Paladecki is a great actor; he gave Sam emotions and reasons that made many people impossible to hate Sam or to abandon him. It’s very easy to gain the sympathy of the audience when you have great lines and you are always the hero who is always crying and is always right. That was not the case of Sam. Sam never cried, Sam was never the hero and he was always wrong; it was difficult to love Sam, and the people that love him, love him because of the layers Jared gave to the character with his acting.

    He also has a very interesting face, perfect for comedy and evil characters. It was a pleasure to see him as Lucifer; he did a very clean, nice job.

    Ps. Are you a kamikaze or what? Don’t you know dean’s fans are organized to neutralize opinions like yours?


  4. Lisa — I’m not trying to accuse you of fan-group warfare, but what exactly happened in “The End” that was later changed? I’ll be the first to say that Dean may have been given more of the meatier material, but I can’t imagine Kripke’s vision any different than what we saw happen. It’s not as if the series drastically changed in direction or tone, right?


  5. Cory – Lisa is making it up. She goes around making the same claims all the time. She did it in Season 4 too, where she claimed the ratings were down when in fact they were clearly UP and that was why they got a fast renewal and everyone was so surprised. Season 4, the season that focused for the first time on Dean having a role of his own in the mytharc and brought us Castiel, is the second highest rated season after Season 1. Season 5’s ratings are down from Season 4, yet this season was more focused on building Sam’s role up again because of their planned ending than it did on Dean.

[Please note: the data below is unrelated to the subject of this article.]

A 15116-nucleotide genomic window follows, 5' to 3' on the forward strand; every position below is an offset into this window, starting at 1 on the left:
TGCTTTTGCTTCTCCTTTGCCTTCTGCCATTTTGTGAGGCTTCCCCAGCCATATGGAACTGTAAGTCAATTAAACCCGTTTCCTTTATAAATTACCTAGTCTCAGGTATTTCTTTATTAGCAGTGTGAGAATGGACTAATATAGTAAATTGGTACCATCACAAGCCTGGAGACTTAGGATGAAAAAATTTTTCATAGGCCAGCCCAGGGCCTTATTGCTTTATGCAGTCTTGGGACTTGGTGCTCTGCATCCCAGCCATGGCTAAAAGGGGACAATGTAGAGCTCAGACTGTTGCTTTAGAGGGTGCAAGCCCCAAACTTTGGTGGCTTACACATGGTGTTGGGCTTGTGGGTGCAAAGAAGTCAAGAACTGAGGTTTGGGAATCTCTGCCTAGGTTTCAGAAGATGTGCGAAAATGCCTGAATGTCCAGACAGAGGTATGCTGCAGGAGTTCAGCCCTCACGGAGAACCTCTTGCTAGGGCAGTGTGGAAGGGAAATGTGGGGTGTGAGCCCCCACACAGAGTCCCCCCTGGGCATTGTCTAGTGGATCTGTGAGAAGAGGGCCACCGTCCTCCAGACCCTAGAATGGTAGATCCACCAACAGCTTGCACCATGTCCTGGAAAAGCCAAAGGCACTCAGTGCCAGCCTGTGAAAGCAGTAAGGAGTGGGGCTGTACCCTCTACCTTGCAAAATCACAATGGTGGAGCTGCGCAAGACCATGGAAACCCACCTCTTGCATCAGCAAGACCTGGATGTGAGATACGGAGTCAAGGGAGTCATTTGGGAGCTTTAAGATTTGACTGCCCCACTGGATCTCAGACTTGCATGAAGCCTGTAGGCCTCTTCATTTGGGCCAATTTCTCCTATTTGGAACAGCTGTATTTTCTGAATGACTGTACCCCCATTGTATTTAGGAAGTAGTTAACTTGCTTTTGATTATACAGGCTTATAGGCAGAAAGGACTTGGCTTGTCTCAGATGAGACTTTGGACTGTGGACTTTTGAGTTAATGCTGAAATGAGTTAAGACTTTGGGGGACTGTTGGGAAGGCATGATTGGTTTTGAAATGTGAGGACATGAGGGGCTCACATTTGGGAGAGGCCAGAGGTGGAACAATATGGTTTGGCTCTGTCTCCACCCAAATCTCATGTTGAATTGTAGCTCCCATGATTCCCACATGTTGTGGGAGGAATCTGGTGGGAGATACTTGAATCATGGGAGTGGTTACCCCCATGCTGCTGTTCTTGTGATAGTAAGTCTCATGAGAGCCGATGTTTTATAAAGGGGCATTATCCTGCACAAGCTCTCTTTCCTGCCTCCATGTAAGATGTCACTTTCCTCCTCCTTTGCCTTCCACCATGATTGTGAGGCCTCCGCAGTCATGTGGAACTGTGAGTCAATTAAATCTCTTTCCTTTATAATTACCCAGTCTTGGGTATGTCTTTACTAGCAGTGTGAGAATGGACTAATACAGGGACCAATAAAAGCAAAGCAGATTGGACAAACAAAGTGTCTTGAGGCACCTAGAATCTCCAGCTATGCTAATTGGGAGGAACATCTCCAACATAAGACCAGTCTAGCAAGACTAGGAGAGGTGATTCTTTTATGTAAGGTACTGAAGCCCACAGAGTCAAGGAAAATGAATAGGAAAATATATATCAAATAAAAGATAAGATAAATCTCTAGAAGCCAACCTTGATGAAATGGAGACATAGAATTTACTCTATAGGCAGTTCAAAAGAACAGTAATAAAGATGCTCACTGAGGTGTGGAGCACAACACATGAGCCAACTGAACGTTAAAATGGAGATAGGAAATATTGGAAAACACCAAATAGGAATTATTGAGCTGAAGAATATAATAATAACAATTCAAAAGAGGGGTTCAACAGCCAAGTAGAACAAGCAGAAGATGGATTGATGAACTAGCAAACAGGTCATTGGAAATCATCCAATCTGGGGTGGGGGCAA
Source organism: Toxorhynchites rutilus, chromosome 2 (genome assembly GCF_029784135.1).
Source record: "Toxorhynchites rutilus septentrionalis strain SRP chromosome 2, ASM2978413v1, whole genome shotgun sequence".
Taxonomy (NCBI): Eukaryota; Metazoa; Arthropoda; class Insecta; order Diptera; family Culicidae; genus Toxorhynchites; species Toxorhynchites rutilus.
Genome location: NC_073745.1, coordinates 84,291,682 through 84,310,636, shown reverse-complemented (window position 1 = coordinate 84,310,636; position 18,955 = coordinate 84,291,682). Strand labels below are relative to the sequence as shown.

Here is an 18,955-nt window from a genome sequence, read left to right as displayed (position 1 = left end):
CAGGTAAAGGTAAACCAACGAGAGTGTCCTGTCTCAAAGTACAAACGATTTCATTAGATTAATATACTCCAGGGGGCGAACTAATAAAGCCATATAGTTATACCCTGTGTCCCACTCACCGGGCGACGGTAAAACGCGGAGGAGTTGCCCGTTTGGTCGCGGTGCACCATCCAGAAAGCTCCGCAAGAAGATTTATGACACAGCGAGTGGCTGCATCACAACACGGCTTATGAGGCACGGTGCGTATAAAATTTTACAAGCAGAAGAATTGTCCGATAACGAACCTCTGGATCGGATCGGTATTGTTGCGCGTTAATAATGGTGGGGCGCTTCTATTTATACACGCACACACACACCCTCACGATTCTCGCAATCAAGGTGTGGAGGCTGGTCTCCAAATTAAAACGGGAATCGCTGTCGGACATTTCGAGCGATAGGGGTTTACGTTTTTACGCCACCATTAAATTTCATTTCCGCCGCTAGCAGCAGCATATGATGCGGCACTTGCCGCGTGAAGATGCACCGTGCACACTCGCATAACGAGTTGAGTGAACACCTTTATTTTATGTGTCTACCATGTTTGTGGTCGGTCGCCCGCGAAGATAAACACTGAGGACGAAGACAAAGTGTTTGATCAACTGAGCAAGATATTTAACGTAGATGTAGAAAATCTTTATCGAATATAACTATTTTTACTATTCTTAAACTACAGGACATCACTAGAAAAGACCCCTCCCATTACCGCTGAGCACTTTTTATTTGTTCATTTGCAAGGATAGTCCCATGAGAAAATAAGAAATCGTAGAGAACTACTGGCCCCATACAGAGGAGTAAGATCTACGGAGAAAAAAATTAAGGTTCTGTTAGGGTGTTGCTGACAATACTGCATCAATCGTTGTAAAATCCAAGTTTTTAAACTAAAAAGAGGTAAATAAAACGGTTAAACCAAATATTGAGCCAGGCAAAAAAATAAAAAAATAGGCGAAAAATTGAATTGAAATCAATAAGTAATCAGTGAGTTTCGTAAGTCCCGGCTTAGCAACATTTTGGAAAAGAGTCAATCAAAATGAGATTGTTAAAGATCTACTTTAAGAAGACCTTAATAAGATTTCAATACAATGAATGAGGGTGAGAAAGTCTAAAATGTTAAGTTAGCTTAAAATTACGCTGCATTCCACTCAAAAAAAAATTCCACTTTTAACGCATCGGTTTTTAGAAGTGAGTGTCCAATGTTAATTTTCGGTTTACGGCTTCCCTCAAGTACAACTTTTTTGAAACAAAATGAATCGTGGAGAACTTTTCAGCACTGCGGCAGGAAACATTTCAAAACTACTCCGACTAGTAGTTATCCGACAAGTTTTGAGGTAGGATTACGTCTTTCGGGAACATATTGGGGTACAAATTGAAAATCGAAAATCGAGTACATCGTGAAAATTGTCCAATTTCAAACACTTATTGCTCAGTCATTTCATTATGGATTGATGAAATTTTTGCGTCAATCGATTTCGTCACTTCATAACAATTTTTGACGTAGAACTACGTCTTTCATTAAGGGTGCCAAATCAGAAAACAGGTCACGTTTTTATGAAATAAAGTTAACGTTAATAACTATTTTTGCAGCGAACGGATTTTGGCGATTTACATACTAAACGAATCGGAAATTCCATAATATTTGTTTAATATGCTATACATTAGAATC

In other words, Lisa knows nothing you don’t know Cory.

    Kripke was not relieved of showrunner duties. The End was never supposed to change television history. The ratings for The End were well within the average for the show. They do not relieve showrunners for having an average rated episode. They don’t even usually relieve showrunners when ratings tank.


  6. Oops, I mean to add, The End was never meant to alter the course of the show, that is why it was caused by an angel. It was an AU of a probably future IF things did not change. The whole point of the episode was to cause what we saw happen, to happen. As well, they were filming episode 8 when the first episode of this season aired, they would have been filming episode I think 10 when The End aired. It’s quite clear nothing changed based on audience response or anything else.


  7. Lisa I am accusing you of trying to start a fan-group warfare. There’s no need to put down Jensen or Dean in your response. It’s fine if you agree with Cory about Jared giving the best performance but why insult Jensen? I think Jensen’s been outstanding throughout the whole series and yes he’s been given meaty material because the writers have faith in him to sell it aswell as the comedy aspects. Ratings usually suffer from a poor episode the week before and vary for many reasons (how would you explain route 666 being the highest rated episode in the entire series?) The CW have been extremely pleased with the demographics for season 4 and 5 which is where the money is in their eyes so there’s no way they’d change what Kripkes been doing, plus it’s played a big part in getting a season 6 so stop making stuff up to suit what you’re trying to sell. If it was the Dean show like you claim then we should be thankful Dean’s carried the show to a sixth season and made the network and fans so happy. Thanks Dean. Personally I still think it’s the brothers show.